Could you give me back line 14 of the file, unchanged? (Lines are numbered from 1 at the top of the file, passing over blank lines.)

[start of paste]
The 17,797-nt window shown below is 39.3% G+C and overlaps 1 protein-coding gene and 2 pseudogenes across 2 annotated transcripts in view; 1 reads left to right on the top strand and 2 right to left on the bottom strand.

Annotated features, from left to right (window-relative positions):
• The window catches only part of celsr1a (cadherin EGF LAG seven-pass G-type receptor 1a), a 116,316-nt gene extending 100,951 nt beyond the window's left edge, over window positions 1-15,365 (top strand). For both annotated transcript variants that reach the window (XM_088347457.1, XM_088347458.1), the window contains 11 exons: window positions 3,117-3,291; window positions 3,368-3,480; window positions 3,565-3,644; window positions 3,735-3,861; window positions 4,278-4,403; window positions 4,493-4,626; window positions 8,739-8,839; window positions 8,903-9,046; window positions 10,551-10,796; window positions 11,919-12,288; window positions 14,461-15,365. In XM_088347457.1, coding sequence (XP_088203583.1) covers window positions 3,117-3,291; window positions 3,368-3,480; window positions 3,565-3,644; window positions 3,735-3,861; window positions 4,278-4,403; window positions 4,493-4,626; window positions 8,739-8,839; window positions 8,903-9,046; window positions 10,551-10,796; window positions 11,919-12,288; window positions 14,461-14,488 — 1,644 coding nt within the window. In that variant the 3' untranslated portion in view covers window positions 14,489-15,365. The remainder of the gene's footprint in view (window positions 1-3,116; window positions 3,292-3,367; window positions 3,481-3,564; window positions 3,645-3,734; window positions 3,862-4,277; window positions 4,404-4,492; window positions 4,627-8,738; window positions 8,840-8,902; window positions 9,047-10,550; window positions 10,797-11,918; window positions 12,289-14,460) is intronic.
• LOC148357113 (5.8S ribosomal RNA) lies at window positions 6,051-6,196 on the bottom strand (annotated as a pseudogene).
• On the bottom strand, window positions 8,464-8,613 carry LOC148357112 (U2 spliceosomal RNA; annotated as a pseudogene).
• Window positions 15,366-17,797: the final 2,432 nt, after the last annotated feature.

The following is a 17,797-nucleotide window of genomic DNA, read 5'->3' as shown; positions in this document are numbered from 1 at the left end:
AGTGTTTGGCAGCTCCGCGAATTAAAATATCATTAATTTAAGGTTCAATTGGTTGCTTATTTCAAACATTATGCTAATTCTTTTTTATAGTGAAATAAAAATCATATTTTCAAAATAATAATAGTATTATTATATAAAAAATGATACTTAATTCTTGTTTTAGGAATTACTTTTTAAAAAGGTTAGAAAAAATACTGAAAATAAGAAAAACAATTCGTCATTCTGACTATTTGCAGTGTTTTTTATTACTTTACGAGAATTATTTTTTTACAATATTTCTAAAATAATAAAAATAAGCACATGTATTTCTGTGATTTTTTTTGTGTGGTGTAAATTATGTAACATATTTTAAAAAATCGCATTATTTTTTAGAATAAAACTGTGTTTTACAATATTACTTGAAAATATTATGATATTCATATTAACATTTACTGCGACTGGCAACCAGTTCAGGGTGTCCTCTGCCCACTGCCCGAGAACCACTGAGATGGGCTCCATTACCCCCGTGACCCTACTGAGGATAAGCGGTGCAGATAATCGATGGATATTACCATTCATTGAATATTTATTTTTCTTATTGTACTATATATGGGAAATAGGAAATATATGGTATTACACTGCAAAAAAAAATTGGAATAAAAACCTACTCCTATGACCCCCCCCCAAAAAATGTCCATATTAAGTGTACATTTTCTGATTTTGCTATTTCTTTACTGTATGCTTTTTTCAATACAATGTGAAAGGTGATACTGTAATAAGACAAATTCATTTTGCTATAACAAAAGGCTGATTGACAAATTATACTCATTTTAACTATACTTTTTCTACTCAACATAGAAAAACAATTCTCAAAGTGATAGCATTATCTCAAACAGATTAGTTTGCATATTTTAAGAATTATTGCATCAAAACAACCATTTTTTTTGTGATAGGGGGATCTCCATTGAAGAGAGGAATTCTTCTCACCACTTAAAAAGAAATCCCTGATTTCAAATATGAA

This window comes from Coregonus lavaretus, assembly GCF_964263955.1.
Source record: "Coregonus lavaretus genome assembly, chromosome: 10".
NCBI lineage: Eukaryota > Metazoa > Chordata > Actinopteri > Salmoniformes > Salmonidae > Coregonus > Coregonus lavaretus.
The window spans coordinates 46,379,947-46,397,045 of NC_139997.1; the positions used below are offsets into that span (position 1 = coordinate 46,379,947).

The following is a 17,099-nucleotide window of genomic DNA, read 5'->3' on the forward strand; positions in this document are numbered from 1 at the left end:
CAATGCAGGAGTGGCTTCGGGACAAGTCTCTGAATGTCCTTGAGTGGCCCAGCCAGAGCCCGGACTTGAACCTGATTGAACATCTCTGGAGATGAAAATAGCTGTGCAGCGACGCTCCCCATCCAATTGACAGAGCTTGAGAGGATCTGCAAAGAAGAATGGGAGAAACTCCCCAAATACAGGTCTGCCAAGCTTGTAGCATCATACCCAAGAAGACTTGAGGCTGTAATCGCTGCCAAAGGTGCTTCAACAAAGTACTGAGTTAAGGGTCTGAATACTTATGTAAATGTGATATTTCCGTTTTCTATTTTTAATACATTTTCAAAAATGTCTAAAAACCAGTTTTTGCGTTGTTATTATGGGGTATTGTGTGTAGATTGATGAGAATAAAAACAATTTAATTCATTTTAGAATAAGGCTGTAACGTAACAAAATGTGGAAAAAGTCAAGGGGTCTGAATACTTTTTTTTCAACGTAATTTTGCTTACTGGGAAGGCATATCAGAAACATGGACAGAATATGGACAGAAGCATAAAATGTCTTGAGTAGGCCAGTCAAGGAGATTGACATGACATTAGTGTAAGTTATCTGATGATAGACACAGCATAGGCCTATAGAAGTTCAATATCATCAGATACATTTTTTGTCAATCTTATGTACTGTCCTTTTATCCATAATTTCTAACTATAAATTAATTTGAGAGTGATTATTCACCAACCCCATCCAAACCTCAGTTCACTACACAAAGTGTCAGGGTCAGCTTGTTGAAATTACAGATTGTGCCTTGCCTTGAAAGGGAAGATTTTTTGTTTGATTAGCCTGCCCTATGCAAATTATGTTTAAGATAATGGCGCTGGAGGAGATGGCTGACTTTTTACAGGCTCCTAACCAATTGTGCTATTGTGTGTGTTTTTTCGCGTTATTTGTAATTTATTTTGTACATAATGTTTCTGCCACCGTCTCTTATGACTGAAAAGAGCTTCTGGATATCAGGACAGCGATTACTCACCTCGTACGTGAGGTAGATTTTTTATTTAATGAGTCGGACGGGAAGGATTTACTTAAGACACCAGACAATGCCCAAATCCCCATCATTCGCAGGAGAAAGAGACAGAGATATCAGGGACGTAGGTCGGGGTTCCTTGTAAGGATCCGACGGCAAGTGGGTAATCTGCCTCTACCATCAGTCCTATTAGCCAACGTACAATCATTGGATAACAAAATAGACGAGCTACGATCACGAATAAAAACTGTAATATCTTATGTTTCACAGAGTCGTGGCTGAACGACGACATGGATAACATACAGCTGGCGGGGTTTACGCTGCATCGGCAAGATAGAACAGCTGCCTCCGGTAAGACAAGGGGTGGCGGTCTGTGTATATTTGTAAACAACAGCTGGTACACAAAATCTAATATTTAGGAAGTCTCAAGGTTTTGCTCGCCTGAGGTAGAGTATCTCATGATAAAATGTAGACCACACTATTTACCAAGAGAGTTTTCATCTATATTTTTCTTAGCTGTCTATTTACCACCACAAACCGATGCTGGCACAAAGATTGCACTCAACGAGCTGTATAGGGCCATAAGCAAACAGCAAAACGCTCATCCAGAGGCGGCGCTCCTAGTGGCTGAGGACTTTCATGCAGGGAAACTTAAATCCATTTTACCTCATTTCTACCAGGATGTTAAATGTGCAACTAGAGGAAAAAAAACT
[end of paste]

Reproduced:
CAATGCAGGAGTGGCTTCGGGACAAGTCTCTGAATGTCCTTGAGTGGCCCAGCCAGAGCCCGGACTTGAACCTGATTGAACATCTCTGGAGATGAAAATAGCTGTGCAGCGACGCTCCCCATCCAATTGACAGAGCTTGAGAGGATCTGCAAAGAAGAATGGGAGAAACTCCCCAAATACAGGTCTGCCAAGCTTGTAGCATCATACCCAAGAAGACTTGAGGCTGTAATCGCTGCCAAAGGTGCTTCAACAAAGTACTGAGTTAAGGGTCTGAATACTTATGTAAATGTGATATTTCCGTTTTCTATTTTTAATACATTTTCAAAAATGTCTAAAAACCAGTTTTTGCGTTGTTATTATGGGGTATTGTGTGTAGATTGATGAGAATAAAAACAATTTAATTCATTTTAGAATAAGGCTGTAACGTAACAAAATGTGGAAAAAGTCAAGGGGTCTGAATACTTTTTTTTCAACGTAATTTTGCTTACTGGGAAGGCATATCAGAAACATGGACAGAATATGGACAGAAGCATAAAATGTCTTGAGTAGGCCAGTCAAGGAGATTGACATGACATTAGTGTAAGTTATCTGATGATAGACACAGCATAGGCCTATAGAAGTTCAATATCATCAGATACATTTTTTGTCAATCTTATGTACTGTCCTTTTATCCATAATTTCTAACTATAAATTAATTTGAGAGTGATTATTCACCAACCCCATCCAAACCTCAGTTCACTACACAAAGTGTCAGGGTCAGCTTGTTGAAATTACAGATTGTGCCTTGCCTTGAAAGGGAAGATTTTTTGTTTGATTAGCCTGCCCTATGCAAATTATGTTTAAGATAATGGCGCTGGAGGAGATGGCTGACTTTTTACAGGCTCCTAACCAATTGTGCTATTGTGTGTGTTTTTTCGCGTTATTTGTAATTTATTTTGTACATAATGTTTCTGCCACCGTCTCTTATGACTGAAAAGAGCTTCTGGATATCAGGACAGCGATTACTCACCTCGTACGTGAGGTAGATTTTTTATTTAATGAGTCGGACGGGAAGGATTTACTTAAGACACCAGACAATGCCCAAATCCCCATCATTCGCAGGAGAAAGAGACAGAGATATCAGGGACGTAGGTCGGGGTTCCTTGTAAGGATCCGACGGCAAGTGGGTAATCTGCCTCTACCATCAGTCCTATTAGCCAACGTACAATCATTGGATAACAAAATAGACGAGCTACGATCACGAATAAAAACTGTAATATCTTATGTTTCACAGAGTCGTGGCTGAACGACGACATGGATAACATACAGCTGGCGGGGTTTACGCTGCATCGGCAAGATAGAACAGCTGCCTCCGGTAAGACAAGGGGTGGCGGTCTGTGTATATTTGTAAACAACAGCTGGTACACAAAATCTAATATTTAGGAAGTCTCAAGGTTTTGCTCGCCTGAGGTAGAGTATCTCATGATAAAATGTAGACCACACTATTTACCAAGAGAGTTTTCATCTATATTTTTCTTAGCTGTCTATTTACCACCACAAACCGATGCTGGCACAAAGATTGCACTCAACGAGCTGTATAGGGCCATAAGCAAACAGCAAAACGCTCATCCAGAGGCGGCGCTCCTAGTGGCTGAGGACTTTCATGCAGGGAAACTTAAATCCATTTTACCTCATTTCTACCAGGATGTTAAATGTGCAACTAGAGGAAAAAAAACT